Putting the “Us” in Inclusion

Selfie of Jeffrey VanDykeBy Jeffery Vandyke, Graphic Design Specialist

Having a disability shouldn’t define who a person is, where they can go, or what they can become, but for many of us with a disability that’s exactly how it feels.

We live in a country that’s thankfully progressed significantly in many areas (with much more still to be done) in achieving equality for various groups in recent years, which is fantastic, but with each step forward, its growing increasingly frustrating to see that those with disabilities are still being ignored on a daily basis. Whether it’s in the form of thoughtless design in regards to public spaces or the continued lack of representation of individuals with disabilities within the various entertainment platforms.

I feel as though individuals with a disability aren’t necessarily viewed as people, but more so as an after thought. It happens all too often, a business is listed as having accessible facilities, but once inside you discover that even though the arrangements may accommodate some, it doesn’t necessarily fit all… rendering a business (no matter how great it may be) as a negative establishment in the individuals eyes. Furthermore, reinforcing the negative self talk that many with a disability already battle, which is thinking of themselves as an inconvenience.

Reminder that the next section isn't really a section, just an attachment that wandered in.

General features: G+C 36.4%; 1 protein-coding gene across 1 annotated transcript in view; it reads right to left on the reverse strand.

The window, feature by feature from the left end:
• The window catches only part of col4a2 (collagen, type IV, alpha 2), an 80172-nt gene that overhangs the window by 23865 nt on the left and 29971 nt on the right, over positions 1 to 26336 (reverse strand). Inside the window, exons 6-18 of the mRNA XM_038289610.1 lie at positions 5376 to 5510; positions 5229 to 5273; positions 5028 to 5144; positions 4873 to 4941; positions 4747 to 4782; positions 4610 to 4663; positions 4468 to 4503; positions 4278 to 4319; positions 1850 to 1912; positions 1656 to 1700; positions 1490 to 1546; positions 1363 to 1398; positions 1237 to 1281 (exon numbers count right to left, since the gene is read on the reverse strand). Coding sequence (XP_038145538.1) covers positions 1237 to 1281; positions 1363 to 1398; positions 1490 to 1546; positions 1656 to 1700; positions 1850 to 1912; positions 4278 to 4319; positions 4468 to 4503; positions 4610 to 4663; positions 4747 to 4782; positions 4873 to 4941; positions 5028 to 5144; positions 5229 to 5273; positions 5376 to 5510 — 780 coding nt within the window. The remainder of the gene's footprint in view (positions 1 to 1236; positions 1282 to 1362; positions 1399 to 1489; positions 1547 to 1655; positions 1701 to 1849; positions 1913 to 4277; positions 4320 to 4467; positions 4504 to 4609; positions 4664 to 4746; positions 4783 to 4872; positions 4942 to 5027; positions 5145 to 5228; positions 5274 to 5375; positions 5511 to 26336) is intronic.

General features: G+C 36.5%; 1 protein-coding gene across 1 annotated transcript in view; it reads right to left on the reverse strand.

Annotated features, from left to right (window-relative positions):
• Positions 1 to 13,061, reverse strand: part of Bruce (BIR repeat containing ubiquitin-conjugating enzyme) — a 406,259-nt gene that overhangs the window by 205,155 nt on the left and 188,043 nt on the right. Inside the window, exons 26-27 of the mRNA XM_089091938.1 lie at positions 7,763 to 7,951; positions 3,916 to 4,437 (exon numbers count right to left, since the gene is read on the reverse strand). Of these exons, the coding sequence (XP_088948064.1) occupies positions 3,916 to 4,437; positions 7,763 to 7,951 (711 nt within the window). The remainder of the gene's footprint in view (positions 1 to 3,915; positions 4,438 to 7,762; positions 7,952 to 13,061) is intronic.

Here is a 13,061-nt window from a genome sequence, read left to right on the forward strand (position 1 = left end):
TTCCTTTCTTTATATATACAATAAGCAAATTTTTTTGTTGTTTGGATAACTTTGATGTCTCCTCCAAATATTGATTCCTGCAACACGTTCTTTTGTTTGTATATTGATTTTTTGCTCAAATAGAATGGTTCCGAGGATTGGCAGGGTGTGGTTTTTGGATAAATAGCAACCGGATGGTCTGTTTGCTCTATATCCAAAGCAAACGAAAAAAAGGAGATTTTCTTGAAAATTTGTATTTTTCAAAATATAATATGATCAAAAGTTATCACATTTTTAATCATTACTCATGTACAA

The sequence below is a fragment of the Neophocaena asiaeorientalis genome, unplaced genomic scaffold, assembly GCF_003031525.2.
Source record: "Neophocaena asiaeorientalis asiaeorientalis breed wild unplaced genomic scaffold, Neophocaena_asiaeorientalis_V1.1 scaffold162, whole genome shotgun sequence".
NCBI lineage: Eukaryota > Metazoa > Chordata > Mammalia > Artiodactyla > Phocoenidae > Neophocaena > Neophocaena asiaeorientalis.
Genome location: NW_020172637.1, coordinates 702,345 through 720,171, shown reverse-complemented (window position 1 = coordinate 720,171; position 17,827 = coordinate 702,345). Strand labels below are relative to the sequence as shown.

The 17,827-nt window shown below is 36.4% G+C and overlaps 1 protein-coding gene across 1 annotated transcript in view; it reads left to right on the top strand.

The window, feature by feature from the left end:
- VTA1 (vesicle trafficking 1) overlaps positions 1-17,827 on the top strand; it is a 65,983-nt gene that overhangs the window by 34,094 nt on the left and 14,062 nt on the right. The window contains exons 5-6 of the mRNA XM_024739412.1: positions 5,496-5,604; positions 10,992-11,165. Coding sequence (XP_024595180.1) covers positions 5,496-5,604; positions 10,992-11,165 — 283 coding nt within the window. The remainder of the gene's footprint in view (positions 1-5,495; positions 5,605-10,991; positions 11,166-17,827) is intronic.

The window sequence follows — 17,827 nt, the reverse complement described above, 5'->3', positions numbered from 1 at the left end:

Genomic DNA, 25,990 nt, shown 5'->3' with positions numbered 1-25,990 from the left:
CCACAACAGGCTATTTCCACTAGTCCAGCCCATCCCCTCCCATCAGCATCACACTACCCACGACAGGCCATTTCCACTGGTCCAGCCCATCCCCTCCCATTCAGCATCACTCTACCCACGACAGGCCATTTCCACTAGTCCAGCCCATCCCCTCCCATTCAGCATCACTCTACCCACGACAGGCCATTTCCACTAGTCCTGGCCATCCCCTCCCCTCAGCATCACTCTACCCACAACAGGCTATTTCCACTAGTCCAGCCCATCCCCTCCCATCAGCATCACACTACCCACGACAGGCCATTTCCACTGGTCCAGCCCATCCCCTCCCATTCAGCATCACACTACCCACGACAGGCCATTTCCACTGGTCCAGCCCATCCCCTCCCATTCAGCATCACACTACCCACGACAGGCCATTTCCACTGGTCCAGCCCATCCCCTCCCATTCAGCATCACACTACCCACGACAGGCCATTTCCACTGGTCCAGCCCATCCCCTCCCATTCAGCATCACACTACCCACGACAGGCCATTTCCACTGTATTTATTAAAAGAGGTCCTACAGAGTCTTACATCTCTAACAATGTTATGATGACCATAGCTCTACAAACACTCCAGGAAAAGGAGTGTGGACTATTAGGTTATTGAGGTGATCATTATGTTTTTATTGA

All in all, exclusion for members of the disabled community is becoming far too common a problem and needs to be addressed with greater frequency and met with the same urgency that other demographics concerns are met with.

As stated earlier, within this past century, we’ve seen dramatic changes in our society, which has led to some great strides forward, but we still have miles to go before until all persons with a disability have an equal chance to live the lives they choose, free from the barriers they face, both physical and metaphorical. It’s time that we not only become participants in the conversation for change, but we ask that you join us in our fight for inclusion for all.

After all, a better world for the individuals within the disabled community today, means a better world for those who will become disabled in the future, which will undoubtedly affect you or someone you love at one point or another.